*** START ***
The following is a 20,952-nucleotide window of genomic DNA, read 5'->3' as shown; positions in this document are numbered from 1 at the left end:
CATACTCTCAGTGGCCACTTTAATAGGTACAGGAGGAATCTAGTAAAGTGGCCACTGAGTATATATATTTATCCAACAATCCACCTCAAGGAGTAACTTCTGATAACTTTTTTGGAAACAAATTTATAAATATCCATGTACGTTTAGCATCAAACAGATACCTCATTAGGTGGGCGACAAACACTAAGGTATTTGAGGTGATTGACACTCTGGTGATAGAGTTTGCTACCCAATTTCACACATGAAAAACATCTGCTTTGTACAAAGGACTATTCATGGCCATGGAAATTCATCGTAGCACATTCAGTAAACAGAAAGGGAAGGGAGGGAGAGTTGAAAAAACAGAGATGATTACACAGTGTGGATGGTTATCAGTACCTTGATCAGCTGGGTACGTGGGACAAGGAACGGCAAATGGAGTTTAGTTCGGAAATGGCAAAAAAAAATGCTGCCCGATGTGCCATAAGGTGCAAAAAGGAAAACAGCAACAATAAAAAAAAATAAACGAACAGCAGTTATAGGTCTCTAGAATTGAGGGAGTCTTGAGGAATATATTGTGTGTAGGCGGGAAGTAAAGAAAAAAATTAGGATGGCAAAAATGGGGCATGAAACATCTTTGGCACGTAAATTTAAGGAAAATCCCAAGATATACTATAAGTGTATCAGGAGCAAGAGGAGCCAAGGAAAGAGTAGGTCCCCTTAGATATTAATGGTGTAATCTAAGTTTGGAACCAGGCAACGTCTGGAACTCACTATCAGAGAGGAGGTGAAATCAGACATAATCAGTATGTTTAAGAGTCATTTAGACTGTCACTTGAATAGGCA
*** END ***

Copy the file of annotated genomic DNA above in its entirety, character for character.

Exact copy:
The following is a 20,952-nucleotide window of genomic DNA, read 5'->3' as shown; positions in this document are numbered from 1 at the left end:
CATACTCTCAGTGGCCACTTTAATAGGTACAGGAGGAATCTAGTAAAGTGGCCACTGAGTATATATATTTATCCAACAATCCACCTCAAGGAGTAACTTCTGATAACTTTTTTGGAAACAAATTTATAAATATCCATGTACGTTTAGCATCAAACAGATACCTCATTAGGTGGGCGACAAACACTAAGGTATTTGAGGTGATTGACACTCTGGTGATAGAGTTTGCTACCCAATTTCACACATGAAAAACATCTGCTTTGTACAAAGGACTATTCATGGCCATGGAAATTCATCGTAGCACATTCAGTAAACAGAAAGGGAAGGGAGGGAGAGTTGAAAAAACAGAGATGATTACACAGTGTGGATGGTTATCAGTACCTTGATCAGCTGGGTACGTGGGACAAGGAACGGCAAATGGAGTTTAGTTCGGAAATGGCAAAAAAAAATGCTGCCCGATGTGCCATAAGGTGCAAAAAGGAAAACAGCAACAATAAAAAAAAATAAACGAACAGCAGTTATAGGTCTCTAGAATTGAGGGAGTCTTGAGGAATATATTGTGTGTAGGCGGGAAGTAAAGAAAAAAATTAGGATGGCAAAAATGGGGCATGAAACATCTTTGGCACGTAAATTTAAGGAAAATCCCAAGATATACTATAAGTGTATCAGGAGCAAGAGGAGCCAAGGAAAGAGTAGGTCCCCTTAGATATTAATGGTGTAATCTAAGTTTGGAACCAGGCAACGTCTGGAACTCACTATCAGAGAGGAGGTGAAATCAGACATAATCAGTATGTTTAAGAGTCATTTAGACTGTCACTTGAATAGGCA